• The documented record of actual historical events — and the ancient history of lower Mesopotamia — commenced in the early-third millennium BC with cuneiform records of early dynastic kings.
  • The earliest language written in Mesopotamia was Sumerian, an agglutinative language isolate. Along with Sumerian, Semitic languages were also spoken in early Mesopotamia. Old Aramaic became the official provincial administration language of first the Neo-Assyrian Empire, and then the Achaemenid Empire.
  • Libraries were extant in towns and temples during the Babylonian Empire. An old Sumerian proverb averred that "he who would excel in the school of the scribes must rise with the dawn." Women as well as men learned to read and write.
  • Mesopotamian mathematics and science was based on a sexagesimal (base 60) numeral system. This is the source of the 60-minute hour, the 24-hour day, and the 360-degree circle.
  • The Babylonians also had theorems on how to measure the area of several shapes and solids. They measured the circumference of a circle as three times the diameter and the area as one-twelfth the square of the circumference, which would be correct if π were fixed at 3.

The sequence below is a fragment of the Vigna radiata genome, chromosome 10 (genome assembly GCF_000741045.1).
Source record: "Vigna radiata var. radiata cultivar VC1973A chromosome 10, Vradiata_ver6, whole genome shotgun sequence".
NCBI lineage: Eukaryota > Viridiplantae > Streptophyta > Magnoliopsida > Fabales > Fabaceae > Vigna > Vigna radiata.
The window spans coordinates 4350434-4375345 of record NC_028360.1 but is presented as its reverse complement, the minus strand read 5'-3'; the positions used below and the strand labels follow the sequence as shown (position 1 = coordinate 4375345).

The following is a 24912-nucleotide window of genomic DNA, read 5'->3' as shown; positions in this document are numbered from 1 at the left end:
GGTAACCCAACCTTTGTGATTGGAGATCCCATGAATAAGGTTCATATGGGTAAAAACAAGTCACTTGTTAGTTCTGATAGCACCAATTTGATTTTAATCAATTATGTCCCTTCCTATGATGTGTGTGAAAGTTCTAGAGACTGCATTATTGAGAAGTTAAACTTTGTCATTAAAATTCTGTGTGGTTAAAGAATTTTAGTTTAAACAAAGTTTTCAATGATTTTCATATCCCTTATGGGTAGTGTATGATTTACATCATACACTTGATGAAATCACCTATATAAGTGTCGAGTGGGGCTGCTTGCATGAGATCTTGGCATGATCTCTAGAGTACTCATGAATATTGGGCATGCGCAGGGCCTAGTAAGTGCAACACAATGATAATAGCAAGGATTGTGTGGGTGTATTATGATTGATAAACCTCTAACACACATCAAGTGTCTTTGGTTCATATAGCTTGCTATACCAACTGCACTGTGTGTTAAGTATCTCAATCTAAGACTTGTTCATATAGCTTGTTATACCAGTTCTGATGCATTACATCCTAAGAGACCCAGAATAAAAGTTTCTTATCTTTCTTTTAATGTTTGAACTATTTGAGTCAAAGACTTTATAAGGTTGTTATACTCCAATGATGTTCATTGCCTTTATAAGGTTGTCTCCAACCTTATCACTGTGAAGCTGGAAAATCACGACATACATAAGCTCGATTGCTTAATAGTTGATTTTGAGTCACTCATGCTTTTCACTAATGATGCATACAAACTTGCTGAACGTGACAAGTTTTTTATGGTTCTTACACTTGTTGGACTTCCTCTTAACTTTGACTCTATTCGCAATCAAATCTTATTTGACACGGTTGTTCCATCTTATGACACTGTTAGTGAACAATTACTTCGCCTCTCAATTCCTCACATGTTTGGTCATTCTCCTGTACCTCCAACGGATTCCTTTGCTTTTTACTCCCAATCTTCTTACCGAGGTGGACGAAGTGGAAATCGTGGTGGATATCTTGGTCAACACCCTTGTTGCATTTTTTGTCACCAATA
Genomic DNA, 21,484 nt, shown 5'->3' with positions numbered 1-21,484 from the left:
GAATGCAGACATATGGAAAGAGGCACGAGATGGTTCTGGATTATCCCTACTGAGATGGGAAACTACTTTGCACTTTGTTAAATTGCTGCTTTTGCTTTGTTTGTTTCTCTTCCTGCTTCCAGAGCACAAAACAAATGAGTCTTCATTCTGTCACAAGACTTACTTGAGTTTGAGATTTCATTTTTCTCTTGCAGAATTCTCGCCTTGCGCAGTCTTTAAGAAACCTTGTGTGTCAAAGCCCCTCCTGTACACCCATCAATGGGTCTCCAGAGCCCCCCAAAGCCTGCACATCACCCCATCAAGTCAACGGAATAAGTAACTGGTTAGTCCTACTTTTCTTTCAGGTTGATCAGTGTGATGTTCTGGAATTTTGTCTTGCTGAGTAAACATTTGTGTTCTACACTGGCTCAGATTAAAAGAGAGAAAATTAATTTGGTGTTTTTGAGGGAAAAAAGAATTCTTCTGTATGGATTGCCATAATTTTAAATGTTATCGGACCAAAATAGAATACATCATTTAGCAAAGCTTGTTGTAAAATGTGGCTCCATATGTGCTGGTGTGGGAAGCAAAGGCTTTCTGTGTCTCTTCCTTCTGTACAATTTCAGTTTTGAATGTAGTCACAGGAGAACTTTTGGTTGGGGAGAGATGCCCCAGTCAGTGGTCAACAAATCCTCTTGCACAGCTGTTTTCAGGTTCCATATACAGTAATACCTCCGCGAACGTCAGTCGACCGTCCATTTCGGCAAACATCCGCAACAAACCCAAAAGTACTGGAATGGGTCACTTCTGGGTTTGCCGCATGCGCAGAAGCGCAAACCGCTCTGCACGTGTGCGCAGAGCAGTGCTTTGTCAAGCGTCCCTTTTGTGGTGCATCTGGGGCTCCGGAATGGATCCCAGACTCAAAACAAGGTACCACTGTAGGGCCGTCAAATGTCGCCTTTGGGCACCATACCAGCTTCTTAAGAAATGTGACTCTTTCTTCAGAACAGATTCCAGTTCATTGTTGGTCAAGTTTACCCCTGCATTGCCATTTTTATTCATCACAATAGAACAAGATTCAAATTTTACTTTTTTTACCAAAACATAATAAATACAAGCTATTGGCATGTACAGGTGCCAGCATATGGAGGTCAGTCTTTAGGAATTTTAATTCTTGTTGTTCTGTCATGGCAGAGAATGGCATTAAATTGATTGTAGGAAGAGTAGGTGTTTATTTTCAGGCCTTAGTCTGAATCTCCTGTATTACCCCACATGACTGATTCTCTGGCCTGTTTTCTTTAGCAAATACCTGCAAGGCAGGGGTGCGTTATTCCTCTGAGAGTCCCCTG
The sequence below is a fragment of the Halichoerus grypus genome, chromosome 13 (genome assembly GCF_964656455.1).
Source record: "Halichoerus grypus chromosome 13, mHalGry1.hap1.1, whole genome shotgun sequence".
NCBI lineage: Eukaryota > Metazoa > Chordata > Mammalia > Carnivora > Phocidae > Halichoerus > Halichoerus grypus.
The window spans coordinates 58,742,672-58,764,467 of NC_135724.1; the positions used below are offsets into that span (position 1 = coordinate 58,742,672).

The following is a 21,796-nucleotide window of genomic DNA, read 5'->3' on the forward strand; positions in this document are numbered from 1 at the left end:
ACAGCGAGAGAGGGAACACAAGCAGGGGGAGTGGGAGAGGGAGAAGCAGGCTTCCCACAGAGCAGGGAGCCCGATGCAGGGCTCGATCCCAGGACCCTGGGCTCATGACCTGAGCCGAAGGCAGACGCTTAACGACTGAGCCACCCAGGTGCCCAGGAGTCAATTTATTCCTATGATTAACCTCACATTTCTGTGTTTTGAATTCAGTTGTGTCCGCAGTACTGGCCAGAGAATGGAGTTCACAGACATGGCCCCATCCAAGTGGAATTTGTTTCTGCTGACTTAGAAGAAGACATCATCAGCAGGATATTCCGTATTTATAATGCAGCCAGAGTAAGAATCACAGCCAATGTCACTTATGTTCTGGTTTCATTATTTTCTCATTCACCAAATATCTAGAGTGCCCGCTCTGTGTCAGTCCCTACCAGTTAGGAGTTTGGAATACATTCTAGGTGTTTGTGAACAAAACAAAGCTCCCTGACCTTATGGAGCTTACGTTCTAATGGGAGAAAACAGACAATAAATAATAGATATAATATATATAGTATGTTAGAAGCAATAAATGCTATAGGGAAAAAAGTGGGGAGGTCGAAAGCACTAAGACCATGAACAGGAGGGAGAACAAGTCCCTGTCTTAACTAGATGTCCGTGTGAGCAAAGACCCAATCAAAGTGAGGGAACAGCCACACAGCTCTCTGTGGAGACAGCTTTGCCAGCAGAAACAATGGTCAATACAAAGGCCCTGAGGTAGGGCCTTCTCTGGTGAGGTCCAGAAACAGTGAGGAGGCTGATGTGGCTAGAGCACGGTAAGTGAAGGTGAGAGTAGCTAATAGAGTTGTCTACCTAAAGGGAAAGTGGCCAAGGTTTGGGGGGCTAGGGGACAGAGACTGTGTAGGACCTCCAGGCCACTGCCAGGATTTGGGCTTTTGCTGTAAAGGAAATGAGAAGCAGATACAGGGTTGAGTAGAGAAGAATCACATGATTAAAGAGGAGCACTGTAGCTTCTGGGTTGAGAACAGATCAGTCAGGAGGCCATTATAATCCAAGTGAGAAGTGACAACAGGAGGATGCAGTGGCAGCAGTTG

• Mesopotamia has had a complex history of breakdowns in the cultural system, military vulnerability, and trade collapse. These trendsAncient Mesopotamia: Contributions to Algebra, Astronomy, Medicine, Technology, Religion, Philosophy, Culture, Economy, Agriculture, and Trade


  • Babylonians developed an advanced arithmetical system for algorithmic calculations
  • Babylonians used linear interpolation for approximations and the Plimpton 322 tablet gave a table of Pythagorean triples
  • Babylonians were not interested in exact solutions, but rather approximations


  • Babylonian astronomers could predict eclipses and solstices and worked out a 12-month calendar based on the cycles of the moon
  • Babylonian astronomers developed a new approach to astronomy with an internal logic within their predictive planetary systems
  • Babylonian astronomy served as the basis for much of Greek, classical Indian, Sassanian, Byzantine, Syrian, medieval Islamic, Central Asian, and Western European astronomy